Early on March 15th Yahoo Groups users began to report that the official Feedback forum suddenly contained a lot fewer feedback items. A few thousand fewer. The content of the forum had been decimated from recollections of 1,600 to 2,300 items previously to as few as 150 that day. This was reported to Yahoo that day by way of the Yahoo Groups section on Yahoo! Answers. Thus far Yahoo has declined to make any public comment on the deletions in the Answers section cited, in its blog, or in the Feedback forum itself.

Absent any comment, it is tempting to suggest that Yahoo was simply overwhelmed by the number of feedback items and arbitrarily discarded the lower-ranked items to bring the number down to a manageable level. If true, that would amount to a tacit admission that the “new experience” is more troubled than Yahoo can publicly acknowledge or privately cope with.

Some users have suggested that this might have been a simple house-cleaning, ridding the forum of duplicate or inappropriate items. But if that was the intent, Yahoo discarded an unknown number of babies with the bathwater. Some users have posted their bug reports and suggestions again. Others have simply walked away in disgust that their time and effort was so carelessly discarded.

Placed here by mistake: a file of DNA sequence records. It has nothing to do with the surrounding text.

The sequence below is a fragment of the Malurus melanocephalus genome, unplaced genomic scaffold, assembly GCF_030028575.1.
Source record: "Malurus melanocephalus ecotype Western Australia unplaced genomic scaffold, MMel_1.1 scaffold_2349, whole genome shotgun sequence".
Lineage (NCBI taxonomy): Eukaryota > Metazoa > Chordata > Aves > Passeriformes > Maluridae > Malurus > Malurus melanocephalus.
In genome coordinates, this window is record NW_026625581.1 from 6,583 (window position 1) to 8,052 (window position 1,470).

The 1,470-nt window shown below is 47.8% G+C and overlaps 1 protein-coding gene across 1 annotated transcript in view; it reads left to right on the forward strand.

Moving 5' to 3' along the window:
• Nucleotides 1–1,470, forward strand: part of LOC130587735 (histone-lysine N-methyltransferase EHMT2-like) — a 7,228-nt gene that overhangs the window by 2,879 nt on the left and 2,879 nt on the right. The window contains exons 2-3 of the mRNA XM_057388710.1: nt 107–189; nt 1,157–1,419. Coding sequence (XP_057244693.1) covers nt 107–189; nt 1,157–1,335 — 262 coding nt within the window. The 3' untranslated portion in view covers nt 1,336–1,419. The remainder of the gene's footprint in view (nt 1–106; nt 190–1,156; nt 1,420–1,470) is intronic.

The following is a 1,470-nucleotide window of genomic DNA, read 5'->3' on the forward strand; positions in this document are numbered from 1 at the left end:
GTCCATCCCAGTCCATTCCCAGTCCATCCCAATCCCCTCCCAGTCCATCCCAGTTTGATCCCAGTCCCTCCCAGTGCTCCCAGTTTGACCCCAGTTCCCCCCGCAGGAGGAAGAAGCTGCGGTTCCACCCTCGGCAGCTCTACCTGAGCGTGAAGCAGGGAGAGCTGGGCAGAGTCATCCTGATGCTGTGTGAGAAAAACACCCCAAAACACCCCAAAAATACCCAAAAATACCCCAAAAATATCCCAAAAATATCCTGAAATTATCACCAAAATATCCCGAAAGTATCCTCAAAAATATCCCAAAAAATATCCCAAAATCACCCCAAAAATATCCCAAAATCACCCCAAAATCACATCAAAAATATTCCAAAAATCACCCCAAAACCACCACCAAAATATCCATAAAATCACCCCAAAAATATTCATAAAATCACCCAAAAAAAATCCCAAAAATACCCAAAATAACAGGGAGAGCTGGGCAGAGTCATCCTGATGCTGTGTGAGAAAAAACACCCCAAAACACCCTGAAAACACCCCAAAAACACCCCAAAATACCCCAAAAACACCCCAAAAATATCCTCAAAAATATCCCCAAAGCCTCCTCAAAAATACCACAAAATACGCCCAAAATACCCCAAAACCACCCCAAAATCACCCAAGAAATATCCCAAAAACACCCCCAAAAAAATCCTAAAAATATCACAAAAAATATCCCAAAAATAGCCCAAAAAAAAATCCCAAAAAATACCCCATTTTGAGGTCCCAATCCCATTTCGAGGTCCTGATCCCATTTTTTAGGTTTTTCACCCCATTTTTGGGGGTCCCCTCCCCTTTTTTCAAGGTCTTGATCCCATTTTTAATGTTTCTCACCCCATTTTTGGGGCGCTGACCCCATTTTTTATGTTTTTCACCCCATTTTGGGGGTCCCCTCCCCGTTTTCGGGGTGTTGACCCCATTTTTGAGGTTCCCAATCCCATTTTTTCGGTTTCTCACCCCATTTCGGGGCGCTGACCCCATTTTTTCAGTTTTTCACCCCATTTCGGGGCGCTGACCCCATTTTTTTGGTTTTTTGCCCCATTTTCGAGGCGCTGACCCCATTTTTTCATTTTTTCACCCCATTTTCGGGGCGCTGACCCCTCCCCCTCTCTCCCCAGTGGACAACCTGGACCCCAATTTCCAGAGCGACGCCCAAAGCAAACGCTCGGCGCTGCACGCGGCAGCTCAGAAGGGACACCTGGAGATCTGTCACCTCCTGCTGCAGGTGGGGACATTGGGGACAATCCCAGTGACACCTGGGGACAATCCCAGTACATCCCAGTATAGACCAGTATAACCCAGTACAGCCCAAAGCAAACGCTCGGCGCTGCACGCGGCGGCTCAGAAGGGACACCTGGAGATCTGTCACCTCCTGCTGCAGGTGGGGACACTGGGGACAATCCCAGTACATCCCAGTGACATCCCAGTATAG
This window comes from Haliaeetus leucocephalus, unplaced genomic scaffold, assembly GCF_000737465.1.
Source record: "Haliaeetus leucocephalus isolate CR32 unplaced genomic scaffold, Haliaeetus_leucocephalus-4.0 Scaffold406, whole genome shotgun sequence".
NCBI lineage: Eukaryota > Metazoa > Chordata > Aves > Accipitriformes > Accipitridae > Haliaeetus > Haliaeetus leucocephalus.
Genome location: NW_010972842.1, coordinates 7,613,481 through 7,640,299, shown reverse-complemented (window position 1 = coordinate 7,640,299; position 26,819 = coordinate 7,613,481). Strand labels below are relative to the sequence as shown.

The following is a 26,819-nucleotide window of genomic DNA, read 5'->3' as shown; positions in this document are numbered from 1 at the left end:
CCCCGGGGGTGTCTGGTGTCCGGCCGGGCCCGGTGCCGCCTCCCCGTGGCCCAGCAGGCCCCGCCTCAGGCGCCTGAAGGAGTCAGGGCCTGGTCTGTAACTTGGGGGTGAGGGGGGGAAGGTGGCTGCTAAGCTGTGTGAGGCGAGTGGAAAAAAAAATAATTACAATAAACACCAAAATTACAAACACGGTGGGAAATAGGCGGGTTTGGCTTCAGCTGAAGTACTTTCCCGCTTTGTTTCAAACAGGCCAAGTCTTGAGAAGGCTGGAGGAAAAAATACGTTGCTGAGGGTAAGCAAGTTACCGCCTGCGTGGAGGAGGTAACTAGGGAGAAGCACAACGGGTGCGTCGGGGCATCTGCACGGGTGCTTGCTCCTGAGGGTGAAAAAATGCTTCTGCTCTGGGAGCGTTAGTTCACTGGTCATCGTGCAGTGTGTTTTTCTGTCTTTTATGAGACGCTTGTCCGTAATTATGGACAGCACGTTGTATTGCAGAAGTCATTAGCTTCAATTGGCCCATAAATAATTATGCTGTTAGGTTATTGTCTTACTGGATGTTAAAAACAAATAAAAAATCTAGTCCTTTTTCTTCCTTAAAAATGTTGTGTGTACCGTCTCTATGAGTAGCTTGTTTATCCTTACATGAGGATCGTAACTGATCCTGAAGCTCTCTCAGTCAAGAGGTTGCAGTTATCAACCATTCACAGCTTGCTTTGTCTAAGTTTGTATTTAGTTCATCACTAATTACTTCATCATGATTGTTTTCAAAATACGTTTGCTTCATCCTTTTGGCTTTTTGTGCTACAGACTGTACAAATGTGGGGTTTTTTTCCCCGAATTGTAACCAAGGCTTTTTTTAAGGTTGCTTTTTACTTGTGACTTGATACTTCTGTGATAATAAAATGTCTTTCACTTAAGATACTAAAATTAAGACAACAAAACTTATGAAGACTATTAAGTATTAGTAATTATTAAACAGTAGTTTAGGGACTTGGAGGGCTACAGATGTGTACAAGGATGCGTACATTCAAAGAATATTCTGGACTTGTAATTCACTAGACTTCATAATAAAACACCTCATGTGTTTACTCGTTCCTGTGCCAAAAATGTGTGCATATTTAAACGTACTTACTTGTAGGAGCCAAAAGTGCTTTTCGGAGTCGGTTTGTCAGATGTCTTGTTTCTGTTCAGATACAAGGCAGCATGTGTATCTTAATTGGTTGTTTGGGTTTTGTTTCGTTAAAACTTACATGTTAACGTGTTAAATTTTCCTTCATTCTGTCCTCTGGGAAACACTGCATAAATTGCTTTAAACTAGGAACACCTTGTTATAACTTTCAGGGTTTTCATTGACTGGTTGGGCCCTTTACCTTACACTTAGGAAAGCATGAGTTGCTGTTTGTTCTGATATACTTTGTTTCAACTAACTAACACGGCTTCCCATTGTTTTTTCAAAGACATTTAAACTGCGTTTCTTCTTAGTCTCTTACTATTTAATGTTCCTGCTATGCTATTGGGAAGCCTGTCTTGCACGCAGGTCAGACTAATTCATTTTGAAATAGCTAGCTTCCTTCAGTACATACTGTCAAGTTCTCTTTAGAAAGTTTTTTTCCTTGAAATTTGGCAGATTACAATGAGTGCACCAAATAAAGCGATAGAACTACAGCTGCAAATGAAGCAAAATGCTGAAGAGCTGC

Yahoo, having already caused much discontent within the Groups community over the roll-out of their “new experience,” scarcely needed to give the user community another slap in the face. It is incomprehensible that Yahoo would discard user feedback in bulk at the same time that they are working feverishly to make a show of rolling out the return of lost features and the continued improvement of the “new experience.” If anyone thought they were sweeping problems “under the rug,” that was very short-sighted. Discarding bug reports in particular would only serve to prolong the period of time before the bug gets discovered again and corrected.

Discarding suggestions, on the other hand, is simply rude. The Feedback forum has a mechanism for marking a suggestion as “Declined” if Yahoo decides not to implement it. That may disappoint the person who made the suggestion, but at least they have been given the courtesy of a reply.

— Shal